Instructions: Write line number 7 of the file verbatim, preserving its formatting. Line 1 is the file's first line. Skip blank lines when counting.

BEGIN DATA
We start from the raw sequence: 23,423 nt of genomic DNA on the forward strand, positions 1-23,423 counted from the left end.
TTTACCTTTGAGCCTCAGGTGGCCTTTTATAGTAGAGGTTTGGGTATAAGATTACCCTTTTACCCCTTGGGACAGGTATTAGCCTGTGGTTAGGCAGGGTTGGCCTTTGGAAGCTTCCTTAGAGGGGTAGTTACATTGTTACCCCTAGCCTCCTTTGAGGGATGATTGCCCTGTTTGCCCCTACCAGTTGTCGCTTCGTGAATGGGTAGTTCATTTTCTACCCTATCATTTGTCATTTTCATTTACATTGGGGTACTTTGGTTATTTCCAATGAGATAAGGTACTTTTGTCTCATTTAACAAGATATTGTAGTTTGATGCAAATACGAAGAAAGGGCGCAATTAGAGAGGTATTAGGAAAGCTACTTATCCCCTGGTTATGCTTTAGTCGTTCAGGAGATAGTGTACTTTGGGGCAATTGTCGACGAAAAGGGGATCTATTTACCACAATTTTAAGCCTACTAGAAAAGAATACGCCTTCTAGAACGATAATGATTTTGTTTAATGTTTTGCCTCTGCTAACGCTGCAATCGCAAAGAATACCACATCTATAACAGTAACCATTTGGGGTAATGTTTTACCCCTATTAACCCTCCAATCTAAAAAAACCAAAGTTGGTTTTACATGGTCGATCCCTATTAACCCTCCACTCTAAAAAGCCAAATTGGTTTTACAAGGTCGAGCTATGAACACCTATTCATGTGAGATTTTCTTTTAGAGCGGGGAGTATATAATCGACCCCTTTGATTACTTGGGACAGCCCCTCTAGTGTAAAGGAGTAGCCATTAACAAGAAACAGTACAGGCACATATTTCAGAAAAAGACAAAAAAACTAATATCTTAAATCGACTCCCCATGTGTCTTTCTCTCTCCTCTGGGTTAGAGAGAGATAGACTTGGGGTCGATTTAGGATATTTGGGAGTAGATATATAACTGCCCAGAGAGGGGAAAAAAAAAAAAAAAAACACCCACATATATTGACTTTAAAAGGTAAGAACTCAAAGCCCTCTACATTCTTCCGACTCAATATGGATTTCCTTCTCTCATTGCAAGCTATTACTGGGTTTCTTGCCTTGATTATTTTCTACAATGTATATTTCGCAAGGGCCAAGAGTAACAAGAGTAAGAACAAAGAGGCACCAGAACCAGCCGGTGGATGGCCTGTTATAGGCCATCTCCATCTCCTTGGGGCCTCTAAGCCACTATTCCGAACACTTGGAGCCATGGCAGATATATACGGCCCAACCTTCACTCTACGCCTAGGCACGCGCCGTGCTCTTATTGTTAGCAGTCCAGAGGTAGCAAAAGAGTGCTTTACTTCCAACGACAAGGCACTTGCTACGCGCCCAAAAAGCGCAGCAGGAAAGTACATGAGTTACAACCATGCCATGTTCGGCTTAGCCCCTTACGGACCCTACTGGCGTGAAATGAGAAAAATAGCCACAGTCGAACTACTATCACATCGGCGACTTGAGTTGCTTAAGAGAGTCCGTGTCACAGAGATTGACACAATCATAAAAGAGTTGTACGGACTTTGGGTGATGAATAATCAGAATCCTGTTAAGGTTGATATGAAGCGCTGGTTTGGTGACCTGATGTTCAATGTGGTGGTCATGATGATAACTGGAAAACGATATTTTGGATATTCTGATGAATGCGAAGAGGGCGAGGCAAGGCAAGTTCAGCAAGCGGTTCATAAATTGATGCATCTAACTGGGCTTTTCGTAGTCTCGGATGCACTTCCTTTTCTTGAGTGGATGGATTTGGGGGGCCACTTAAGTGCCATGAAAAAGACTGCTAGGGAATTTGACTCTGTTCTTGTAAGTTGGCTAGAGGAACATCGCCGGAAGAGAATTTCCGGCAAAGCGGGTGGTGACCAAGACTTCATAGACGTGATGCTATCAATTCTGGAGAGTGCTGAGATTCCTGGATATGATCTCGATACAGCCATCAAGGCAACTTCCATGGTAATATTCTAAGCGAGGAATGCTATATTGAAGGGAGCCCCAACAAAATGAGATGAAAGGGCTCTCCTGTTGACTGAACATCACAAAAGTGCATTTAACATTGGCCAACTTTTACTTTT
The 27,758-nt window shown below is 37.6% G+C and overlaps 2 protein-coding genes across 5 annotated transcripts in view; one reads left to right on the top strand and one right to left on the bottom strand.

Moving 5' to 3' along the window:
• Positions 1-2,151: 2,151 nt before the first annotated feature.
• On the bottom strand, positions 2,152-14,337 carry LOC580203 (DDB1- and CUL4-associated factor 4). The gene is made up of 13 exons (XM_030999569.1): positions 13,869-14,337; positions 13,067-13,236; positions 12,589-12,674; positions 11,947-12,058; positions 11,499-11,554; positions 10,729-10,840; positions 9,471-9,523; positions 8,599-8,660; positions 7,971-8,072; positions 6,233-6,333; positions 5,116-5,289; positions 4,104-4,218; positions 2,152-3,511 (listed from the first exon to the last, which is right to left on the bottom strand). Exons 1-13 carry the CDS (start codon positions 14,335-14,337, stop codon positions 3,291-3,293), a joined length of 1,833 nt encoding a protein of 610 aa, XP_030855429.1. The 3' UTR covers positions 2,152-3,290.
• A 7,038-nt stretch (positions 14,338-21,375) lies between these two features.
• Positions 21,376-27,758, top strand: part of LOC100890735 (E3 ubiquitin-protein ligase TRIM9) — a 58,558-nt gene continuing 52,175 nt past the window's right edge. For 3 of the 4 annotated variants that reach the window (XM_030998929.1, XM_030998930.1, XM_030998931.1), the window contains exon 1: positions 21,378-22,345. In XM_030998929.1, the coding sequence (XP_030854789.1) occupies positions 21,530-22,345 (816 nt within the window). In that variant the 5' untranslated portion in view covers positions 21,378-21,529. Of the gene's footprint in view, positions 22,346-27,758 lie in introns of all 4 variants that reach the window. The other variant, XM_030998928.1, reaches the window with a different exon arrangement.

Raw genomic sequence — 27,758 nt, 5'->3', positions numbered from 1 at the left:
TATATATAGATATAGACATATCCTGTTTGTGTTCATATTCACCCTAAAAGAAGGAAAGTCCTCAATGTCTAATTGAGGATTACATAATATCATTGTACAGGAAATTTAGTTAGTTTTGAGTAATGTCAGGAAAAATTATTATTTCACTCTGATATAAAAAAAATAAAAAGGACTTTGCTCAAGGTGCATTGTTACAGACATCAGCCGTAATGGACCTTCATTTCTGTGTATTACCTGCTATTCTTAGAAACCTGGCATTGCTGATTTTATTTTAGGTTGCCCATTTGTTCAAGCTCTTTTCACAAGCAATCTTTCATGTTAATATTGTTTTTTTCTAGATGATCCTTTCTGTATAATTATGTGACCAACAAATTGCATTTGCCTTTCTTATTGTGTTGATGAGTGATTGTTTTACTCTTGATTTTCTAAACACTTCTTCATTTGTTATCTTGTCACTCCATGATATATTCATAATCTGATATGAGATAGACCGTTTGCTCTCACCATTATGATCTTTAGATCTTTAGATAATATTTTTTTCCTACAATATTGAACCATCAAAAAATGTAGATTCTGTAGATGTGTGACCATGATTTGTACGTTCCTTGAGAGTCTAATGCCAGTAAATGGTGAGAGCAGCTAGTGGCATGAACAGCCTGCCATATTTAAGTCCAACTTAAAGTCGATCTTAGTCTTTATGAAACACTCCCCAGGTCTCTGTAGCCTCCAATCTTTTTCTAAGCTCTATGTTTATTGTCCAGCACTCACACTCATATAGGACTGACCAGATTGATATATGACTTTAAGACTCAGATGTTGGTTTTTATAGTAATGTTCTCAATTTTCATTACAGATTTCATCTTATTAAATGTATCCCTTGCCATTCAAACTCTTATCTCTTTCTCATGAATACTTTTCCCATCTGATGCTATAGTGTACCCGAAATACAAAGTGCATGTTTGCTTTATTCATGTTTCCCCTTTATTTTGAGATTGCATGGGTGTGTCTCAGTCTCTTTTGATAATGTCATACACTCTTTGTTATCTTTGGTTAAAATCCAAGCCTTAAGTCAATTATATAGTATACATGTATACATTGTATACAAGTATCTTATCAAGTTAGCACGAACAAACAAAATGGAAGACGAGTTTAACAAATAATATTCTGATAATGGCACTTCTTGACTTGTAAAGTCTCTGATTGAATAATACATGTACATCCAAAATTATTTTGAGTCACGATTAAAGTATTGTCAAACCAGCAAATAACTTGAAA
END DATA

• A 7,038-nt stretch (positions 14,338-21,375) lies between these two features.